The more people you have involved in the sales cycle, the more you need the consistency of message that archetypes can provide. In the 1990s, there was great emphasis on creating “brand police” inside corporations, to keep the messages and touchpoints from breaking the rules established for the correct behavior—that is, to keep the colors correct, to keep the corporate identity in the correct proportions and to keep the messages consistent.
Today, every employee with a Facebook page or Twitter account has the opportunity to be an ambassador for your organization. So rather than rely on the brand police to maintain consistency, empower your people: deputize every employee to ensure that your messages and other expressions are consistent. Properly trained in the use of archetypes, your employees can become effective brand ambassadors.
Archetypes help with sales when buyers’ decisions about who should be on the short list happen primarily online, without contact with your life science, drug development or biotech sales team.
When people who are considering a purchase are anonymous, consistency of message and differentiation from competitors are crucial. And these days, shoppers make significant progress through their buying journey without stepping out of the shadows of the Internet. Archetypes can play a useful role here, enabling your team to remain consistent and deliver a differentiated message.
Archetypes help with sales when your life science, drug development or biotech product or service is complex in nature.
As the complexity of your product or service grows, it takes longer to explain to buyers, and longer for them to comprehend. This lengthens the buying cycle, and consequently the sales cycle. It is common in these situations to have a larger selling team, and a larger buying team.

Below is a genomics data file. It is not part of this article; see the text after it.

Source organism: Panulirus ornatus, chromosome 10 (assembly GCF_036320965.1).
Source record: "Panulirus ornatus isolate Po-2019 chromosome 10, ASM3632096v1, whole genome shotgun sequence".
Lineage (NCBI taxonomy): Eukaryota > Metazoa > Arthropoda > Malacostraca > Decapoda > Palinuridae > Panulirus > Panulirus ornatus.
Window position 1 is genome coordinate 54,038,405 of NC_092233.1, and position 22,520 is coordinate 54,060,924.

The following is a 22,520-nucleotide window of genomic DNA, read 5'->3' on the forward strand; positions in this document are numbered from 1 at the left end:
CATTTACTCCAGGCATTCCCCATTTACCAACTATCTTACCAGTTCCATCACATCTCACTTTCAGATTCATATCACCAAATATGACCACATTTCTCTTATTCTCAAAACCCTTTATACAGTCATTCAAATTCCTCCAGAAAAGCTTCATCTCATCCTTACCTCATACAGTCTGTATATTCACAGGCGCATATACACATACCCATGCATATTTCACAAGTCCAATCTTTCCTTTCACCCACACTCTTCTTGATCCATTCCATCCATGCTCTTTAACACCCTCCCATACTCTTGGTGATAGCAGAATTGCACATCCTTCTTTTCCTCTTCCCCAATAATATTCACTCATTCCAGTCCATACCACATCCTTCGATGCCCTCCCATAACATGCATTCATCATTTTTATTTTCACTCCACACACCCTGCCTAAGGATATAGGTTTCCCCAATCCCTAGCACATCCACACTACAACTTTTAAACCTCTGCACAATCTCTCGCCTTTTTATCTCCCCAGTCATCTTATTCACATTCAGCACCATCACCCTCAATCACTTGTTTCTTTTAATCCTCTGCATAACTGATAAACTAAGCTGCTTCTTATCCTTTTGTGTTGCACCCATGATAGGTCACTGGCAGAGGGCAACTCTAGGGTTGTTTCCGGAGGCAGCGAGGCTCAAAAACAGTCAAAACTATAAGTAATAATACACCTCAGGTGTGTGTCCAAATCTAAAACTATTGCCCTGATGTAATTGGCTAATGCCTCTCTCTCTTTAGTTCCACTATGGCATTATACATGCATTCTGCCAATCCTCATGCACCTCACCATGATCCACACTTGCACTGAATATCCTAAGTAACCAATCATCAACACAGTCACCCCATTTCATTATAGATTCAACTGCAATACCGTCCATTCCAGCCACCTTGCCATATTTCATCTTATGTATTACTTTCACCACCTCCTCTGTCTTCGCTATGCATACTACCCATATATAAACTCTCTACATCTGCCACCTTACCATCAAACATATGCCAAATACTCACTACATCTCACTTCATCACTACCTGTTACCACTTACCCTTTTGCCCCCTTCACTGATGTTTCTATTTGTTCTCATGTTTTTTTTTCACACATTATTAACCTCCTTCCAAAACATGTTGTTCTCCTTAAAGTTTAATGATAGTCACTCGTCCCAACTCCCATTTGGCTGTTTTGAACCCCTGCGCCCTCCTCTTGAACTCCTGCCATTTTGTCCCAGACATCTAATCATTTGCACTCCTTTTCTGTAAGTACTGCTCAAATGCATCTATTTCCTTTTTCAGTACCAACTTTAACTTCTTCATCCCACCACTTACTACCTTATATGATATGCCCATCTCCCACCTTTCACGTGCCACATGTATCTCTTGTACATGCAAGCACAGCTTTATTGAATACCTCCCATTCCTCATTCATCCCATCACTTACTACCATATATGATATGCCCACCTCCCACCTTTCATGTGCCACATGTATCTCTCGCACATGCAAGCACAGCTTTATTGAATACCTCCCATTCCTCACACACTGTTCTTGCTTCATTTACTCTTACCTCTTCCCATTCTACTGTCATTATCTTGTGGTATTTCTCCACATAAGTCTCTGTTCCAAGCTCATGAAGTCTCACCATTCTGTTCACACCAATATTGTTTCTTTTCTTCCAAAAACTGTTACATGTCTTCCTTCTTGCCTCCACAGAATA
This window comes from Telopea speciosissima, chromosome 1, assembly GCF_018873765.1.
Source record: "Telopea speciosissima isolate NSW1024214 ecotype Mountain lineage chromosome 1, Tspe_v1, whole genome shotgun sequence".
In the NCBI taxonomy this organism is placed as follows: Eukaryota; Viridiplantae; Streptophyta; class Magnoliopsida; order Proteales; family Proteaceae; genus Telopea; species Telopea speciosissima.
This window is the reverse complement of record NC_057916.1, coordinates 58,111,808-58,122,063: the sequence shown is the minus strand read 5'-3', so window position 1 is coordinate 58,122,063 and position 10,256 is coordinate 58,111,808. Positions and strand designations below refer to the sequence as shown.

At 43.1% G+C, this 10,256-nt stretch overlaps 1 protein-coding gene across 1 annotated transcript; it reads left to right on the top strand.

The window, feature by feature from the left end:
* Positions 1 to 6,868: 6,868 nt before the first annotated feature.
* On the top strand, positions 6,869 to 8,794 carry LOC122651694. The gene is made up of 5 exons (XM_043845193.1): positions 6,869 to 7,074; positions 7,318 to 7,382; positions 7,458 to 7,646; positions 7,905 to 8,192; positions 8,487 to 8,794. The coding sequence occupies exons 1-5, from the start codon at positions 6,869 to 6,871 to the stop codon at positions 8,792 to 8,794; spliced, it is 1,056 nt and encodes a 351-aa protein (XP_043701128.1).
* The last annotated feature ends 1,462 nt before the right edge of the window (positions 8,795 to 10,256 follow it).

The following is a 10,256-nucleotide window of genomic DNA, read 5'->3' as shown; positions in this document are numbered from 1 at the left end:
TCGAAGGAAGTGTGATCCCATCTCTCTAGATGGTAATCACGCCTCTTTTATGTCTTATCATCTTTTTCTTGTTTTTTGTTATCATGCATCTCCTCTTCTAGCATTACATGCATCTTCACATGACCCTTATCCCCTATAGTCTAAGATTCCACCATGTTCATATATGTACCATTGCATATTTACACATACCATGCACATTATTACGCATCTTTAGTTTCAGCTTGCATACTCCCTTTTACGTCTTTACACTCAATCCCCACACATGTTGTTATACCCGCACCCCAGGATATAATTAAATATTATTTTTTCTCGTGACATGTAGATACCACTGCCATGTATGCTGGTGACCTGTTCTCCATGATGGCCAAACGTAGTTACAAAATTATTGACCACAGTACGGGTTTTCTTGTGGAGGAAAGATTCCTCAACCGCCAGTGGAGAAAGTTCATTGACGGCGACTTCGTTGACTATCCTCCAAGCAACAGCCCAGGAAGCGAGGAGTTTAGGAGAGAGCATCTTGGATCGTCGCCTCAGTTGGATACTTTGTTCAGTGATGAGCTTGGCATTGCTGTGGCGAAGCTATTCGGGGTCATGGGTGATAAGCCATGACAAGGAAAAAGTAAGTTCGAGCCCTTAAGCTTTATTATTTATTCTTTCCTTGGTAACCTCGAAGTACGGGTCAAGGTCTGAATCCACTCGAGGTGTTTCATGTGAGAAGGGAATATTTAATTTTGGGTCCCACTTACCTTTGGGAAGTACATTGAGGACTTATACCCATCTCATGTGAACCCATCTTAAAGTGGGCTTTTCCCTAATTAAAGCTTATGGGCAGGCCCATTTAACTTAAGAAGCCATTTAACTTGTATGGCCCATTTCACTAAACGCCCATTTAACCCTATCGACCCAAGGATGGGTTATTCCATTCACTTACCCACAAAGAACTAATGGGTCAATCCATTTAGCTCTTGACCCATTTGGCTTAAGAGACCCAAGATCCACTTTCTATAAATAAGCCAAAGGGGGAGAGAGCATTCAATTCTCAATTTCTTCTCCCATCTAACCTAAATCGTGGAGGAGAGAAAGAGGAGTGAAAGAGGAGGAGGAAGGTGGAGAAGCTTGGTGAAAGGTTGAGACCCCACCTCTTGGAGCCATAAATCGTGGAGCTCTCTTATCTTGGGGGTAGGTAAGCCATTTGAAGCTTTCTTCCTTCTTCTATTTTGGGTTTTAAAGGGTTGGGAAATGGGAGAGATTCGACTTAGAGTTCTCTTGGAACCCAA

The proper use of archetypes drives consistency, and this helps your team stay on point and avoid the tendency to over-explain or “lose the forest for the trees.”
Archetypes help with sales when the content used to attract and nurture your life science, drug development or biotech prospects is technical, complex or sophisticated.
As shoppers retreat into the anonymity of the Internet, inbound marketing is rising in importance. The fuel that drives the entire inbound marketing ecosystem is, of course, content. This content must be fresh, organized, unique and relevant, as was discussed in Creating Effective Inbound Marketing in the Life Sciences.
If your content is technical, complex or sophisticated, archetypes can add a human personality and distinct tone of voice. As a result, your audiences will come to understand that they’re being addressed not by a robot, but by a person. This increases engagement.
Archetypes can help when you have life science, drug development or biotech buyers spread out over diverse geography.
Carl Jung said, “Just as everybody possesses instincts, so he also possesses a stock of archetypal images.” Jung claimed that archetypes are universal, present in all cultures and all peoples. While the surface details may seem “foreign,” the myths and stories of ancient cultures from all over the world reveal similar archetypes. Archetypes in some ways transcend culture; they bond all humans together.
The sophisticated marketer can harness this fact, and use archetypal expression to connect with buyers on several continents, speaking many different languages.
How can you maximize the value of an archetype?
I’ve covered ten specific sales situations in which archetypes can give you a competitive advantage. Archetypes accomplish this by helping you increase alignment, consistency, resonance and differentiation, in turn driving engagement and sales. But archetypes have to be properly used to yield these results.
An analogy is appropriate here: just because a group of people own some baseball bats and gloves, that doesn’t magically transform them into a winning baseball team. They need the knowledge of “best practices.” They need training and experience. They need the discipline to recognize mistakes and take corrective action.
This is true of archetypes as well. Your team needs more than just an archetype—“Oh, we’re the Prima Ballerina.” To be successful and to gain the greatest advantage from your archetype, your employees need knowledge of “best practices.” They need training and experience. They need the discipline to recognize mistakes and take corrective action. These will all be topics I cover in a future issue.
Learn more about the use of archetypes in life science, biotech and drug development marketing and sales.
To learn more about archetypes, here are some links to additional articles:
Archetypes in action in life science marketing, Vol. 6, No. 4